From reality winner to full-time racer for Lucas Ordonez

From reality winner to full-time racer for Lucas Ordonez


From reality winner to full-time racer for Lucas Ordonez


Images courtesy of Nissan

Nissan’s popular GT Academy program has produced significant promotional value for the brand since its inception in 2008, and has also introduced a few new names to the world of professional motor racing. The concept to turn gamers into racing drivers during an annual competition has had one surprising result, and it can be found with Spain’s Lucas Ordonez (at right, ABOVE), the inaugural winner of the competition.

Ordonez received his rewards, competed on behalf of Nissan in 2009 in the lower European GT ranks, and was heavily promoted throughout; but rather than shift its attention to the next wave of GT Academy drivers, Nissan continued to train and elevate Ordonez.

More GT racing for Ordonez was soon followed by his move to a Nissan V8-powered LMP2 prototype (RIGHT, photo by the author), and with the 2011 ILMC P2 championship added to his burgeoning resume an amazing result given his starting point in the sport it would have been reasonable for Nissan to let Ordonez find his own way in 2012. Simply put, what should have been a temporary moment in the sun for Ordonez has turned into a permanent place in the spotlight, and there’s no immediate end in sight.

Yet five years after becoming the face of Nissan’s GT Academy, Ordonez continues to represent the marque as he races in multiple championships including the Pirelli World Challenge series, where he competed last weekend at Mid-Ohio (BELOW) and also serves as a brand ambassador. RACER sat down with the 28-year-old during his most recent tour of America, and was interested to learn he’s also surprised to have spent a half-decade stint within the Nissan Motorsports family.

“To be honest, when the program started in 2008 we didn’t know how far we will go,” he said. “But five years later I’ve race at the Le Mans 24 hours three times with two podiums, we’ve won the Intercontinental Le Mans Cup and at Petit Le Mans here in America. You never expect something like this to keep going for so long. Maybe one or two years, but this has become my future with Nissan. It is really incredible and I am very fortunate that from the GT Academy, I now have a career with Nissan.”

In addition to his primary duties racing in the FIA GT championship and the Blancpain Endurance Series, Ordonez has been dispatched on a whirlwind tour throughout the globe, taking in his first PWC round before continuing on to Japan and Australia where Nissan has other high-profile motorsports programs for the Spaniard to sample.

“Nissan is more involved in motorsports every year and this year we’ve got a big program doing GT3 in Europe, Blancpain, I’m also doing one of the Super GT races in Japan so this driver exchange program has been really, really nice for us,” he noted. “Then I leave Ohio to fly to Melbourne to test the Nissan Altima V8 Supercar and then the next weekend it’s to Japan for Super GT and GT 300.”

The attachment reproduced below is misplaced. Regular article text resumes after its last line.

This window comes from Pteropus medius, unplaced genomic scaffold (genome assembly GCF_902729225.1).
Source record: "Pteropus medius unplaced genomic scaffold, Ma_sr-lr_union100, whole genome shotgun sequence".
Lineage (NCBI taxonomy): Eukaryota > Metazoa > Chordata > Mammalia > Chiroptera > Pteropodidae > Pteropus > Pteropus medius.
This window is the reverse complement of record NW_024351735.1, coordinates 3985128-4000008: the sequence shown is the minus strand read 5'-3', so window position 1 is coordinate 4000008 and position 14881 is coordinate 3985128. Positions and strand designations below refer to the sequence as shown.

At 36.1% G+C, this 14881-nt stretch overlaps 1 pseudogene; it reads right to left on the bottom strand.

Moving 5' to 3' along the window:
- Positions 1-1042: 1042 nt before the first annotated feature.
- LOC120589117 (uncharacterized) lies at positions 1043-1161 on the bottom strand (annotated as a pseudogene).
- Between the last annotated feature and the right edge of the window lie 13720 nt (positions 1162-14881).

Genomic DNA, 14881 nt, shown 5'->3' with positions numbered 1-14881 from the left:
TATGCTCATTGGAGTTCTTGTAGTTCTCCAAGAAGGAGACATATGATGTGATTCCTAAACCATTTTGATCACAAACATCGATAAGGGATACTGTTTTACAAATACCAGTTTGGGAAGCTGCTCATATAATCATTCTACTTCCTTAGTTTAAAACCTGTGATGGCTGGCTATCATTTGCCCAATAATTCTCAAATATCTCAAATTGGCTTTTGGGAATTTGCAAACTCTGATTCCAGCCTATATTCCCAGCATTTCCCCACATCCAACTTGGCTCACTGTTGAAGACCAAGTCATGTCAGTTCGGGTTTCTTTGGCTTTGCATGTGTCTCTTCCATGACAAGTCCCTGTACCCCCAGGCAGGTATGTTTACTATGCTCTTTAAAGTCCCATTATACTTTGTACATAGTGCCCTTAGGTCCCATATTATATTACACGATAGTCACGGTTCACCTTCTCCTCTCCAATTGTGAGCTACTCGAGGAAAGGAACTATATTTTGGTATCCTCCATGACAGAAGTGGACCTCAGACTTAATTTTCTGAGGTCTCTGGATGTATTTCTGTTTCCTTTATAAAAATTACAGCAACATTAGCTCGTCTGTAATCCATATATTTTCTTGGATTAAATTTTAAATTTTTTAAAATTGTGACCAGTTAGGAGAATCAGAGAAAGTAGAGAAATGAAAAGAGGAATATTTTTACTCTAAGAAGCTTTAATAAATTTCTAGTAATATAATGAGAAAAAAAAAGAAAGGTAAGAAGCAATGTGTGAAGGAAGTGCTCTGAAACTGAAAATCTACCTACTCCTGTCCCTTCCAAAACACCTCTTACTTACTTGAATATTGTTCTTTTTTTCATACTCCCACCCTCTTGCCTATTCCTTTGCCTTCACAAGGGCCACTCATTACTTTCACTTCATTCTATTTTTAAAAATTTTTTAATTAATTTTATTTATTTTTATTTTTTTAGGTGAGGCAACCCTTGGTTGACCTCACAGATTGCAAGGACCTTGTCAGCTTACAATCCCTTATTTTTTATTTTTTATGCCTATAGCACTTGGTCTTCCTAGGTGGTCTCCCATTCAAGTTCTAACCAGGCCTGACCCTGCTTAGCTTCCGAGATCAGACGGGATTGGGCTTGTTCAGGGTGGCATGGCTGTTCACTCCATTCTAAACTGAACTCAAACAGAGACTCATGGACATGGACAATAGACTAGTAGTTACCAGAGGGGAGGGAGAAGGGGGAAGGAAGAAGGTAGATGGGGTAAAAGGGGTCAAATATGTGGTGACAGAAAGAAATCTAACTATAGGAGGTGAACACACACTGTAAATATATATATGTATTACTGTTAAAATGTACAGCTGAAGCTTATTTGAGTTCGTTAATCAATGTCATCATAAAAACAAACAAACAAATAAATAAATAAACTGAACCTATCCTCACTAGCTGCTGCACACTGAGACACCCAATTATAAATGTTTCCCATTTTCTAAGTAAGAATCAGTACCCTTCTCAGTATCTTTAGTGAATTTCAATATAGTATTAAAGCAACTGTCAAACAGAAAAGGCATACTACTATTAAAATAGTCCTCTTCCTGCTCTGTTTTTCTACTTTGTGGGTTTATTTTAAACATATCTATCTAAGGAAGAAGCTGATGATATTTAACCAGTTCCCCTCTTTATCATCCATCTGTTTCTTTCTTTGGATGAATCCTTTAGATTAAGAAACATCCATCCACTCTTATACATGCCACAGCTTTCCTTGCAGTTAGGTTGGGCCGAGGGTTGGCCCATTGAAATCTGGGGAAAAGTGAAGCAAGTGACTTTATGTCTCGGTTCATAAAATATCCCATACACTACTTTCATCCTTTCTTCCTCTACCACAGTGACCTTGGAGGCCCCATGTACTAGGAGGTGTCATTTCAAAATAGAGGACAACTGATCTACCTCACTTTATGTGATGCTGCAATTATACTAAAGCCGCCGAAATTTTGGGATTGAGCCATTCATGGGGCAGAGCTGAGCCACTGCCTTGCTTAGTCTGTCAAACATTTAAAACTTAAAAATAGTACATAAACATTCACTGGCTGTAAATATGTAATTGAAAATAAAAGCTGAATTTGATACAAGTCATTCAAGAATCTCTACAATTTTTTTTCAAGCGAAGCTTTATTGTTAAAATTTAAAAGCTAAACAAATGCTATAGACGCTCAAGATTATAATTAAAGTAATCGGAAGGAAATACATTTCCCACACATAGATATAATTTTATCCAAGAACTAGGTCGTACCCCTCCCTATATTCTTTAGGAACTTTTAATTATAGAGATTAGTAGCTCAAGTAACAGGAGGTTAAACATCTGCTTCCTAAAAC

One of the more interesting side effects of racing throughout the world has been the temporary amnesia that seems to strike those who jump from different continents and time zones on a regular basis. Ordonez admits he suffers from the same phenomenon, and only expects it to get worse this season as his schedule gains momentum.

“To be honest, I woke up this morning at 5:30 and I didn’t know where I was!” he said with a laugh. “And it happened to me three weeks ago in Japan because we changed locations four times during that week and I didn’t know which country I was in. That’s only for 10 seconds or five seconds, but when it happens, it’s really crazy. I’m having fun, though.

“It’s really nice to meet new people and to know new tracks like this one [Mid-Ohio], which is really, really cool. And ultimately to drive different cars and gain more experience. It’s always positive, even if you start at the back of the grid, it’s always positive to learn and do some racing in different environments. It makes you a better driver, for sure.”

As the veteran of the Nissan GT Academy, Ordonez has become a mentor within the program as new drivers have come along also something that was unexpected when he won the competition. American Steven Doherty, the most recent GT Academy winner, was under Ordonez’s tutelage at Mid-Ohio as the pair raced Nissans in the GTS class, and the trend will likely continue as new talent emerges from the contest.

“If it’s your dream, you have to push for that and show everyone at Nissan that you want to have a career and not just winning the [GT Academy] prize,” said Ordonez. “That’s what I tried to do. And every year the program is increasing and growing. There are more GT Academy graduates coming, and now five years later, they can see that I am racing around the world in different championships, in top-level racing LMP2, Le Mans, Super GT, with testing the V8 Supercar, racing in America. These are opportunities they can make for themselves and I want to encourage all the drivers like Steven to go as far as they can.”

It’s unclear exactly how long Ordonez will continue with Nissan, but if he has any say in the matter, the relationship will continue on for quite some time.

“It’s absolutely amazing everything we have accomplished, and I want to continue to focus on a professional racing career and to look forward and further for the future,” he revealed. “And to be on top of championships and fight for the win, obviously, in Le Mans is what I want to do for Nissan. It’s good to have positive results, but I want to give them championships and show how valid the GT Academy is. It’s not only a contest, but it can make champions. That’s our main objective.”